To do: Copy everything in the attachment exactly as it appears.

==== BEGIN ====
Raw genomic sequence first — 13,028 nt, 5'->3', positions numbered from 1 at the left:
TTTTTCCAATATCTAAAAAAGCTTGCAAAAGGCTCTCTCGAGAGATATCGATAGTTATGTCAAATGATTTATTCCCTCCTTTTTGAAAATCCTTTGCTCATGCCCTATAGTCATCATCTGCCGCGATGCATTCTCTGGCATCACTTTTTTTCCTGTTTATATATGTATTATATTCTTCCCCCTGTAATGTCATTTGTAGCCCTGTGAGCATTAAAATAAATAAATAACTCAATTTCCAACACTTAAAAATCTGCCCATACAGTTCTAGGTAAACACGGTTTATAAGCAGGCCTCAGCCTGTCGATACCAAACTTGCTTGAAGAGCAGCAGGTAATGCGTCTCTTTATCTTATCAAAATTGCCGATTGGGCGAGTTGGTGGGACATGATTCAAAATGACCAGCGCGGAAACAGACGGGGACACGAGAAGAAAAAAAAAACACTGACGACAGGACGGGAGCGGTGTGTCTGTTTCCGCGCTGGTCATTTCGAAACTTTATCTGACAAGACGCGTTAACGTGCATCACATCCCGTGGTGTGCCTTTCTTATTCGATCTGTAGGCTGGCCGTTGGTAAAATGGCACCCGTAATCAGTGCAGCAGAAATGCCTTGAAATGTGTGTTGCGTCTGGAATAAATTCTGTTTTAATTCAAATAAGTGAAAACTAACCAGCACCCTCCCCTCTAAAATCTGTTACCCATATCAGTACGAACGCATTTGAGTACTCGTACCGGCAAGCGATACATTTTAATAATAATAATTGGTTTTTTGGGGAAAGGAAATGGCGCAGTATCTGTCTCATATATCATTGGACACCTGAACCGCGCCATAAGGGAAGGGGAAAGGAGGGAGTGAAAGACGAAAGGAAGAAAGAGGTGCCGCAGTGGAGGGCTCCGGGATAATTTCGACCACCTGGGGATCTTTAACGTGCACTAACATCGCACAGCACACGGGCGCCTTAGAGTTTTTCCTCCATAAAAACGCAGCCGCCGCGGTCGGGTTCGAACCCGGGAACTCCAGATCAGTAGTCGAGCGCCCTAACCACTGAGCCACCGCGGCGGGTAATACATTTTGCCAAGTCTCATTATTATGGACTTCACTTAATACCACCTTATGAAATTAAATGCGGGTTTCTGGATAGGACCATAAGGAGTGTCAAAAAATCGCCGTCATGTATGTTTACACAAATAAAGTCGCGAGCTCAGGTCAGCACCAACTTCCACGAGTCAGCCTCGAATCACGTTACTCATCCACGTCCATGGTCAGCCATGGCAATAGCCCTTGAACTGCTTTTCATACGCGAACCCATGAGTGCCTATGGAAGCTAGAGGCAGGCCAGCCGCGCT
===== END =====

Raw genomic sequence first — 13,028 nt, 5'->3', positions numbered from 1 at the left:
TTTTTCCAATATCTAAAAAAGCTTGCAAAAGGCTCTCTCGAGAGATATCGATAGTTATGTCAAATGATTTATTCCCTCCTTTTTGAAAATCCTTTGCTCATGCCCTATAGTCATCATCTGCCGCGATGCATTCTCTGGCATCACTTTTTTTCCTGTTTATATATGTATTATATTCTTCCCCCTGTAATGTCATTTGTAGCCCTGTGAGCATTAAAATAAATAAATAACTCAATTTCCAACACTTAAAAATCTGCCCATACAGTTCTAGGTAAACACGGTTTATAAGCAGGCCTCAGCCTGTCGATACCAAACTTGCTTGAAGAGCAGCAGGTAATGCGTCTCTTTATCTTATCAAAATTGCCGATTGGGCGAGTTGGTGGGACATGATTCAAAATGACCAGCGCGGAAACAGACGGGGACACGAGAAGAAAAAAAAAACACTGACGACAGGACGGGAGCGGTGTGTCTGTTTCCGCGCTGGTCATTTCGAAACTTTATCTGACAAGACGCGTTAACGTGCATCACATCCCGTGGTGTGCCTTTCTTATTCGATCTGTAGGCTGGCCGTTGGTAAAATGGCACCCGTAATCAGTGCAGCAGAAATGCCTTGAAATGTGTGTTGCGTCTGGAATAAATTCTGTTTTAATTCAAATAAGTGAAAACTAACCAGCACCCTCCCCTCTAAAATCTGTTACCCATATCAGTACGAACGCATTTGAGTACTCGTACCGGCAAGCGATACATTTTAATAATAATAATTGGTTTTTTGGGGAAAGGAAATGGCGCAGTATCTGTCTCATATATCATTGGACACCTGAACCGCGCCATAAGGGAAGGGGAAAGGAGGGAGTGAAAGACGAAAGGAAGAAAGAGGTGCCGCAGTGGAGGGCTCCGGGATAATTTCGACCACCTGGGGATCTTTAACGTGCACTAACATCGCACAGCACACGGGCGCCTTAGAGTTTTTCCTCCATAAAAACGCAGCCGCCGCGGTCGGGTTCGAACCCGGGAACTCCAGATCAGTAGTCGAGCGCCCTAACCACTGAGCCACCGCGGCGGGTAATACATTTTGCCAAGTCTCATTATTATGGACTTCACTTAATACCACCTTATGAAATTAAATGCGGGTTTCTGGATAGGACCATAAGGAGTGTCAAAAAATCGCCGTCATGTATGTTTACACAAATAAAGTCGCGAGCTCAGGTCAGCACCAACTTCCACGAGTCAGCCTCGAATCACGTTACTCATCCACGTCCATGGTCAGCCATGGCAATAGCCCTTGAACTGCTTTTCATACGCGAACCCATGAGTGCCTATGGAAGCTAGAGGCAGGCCAGCCGCGCT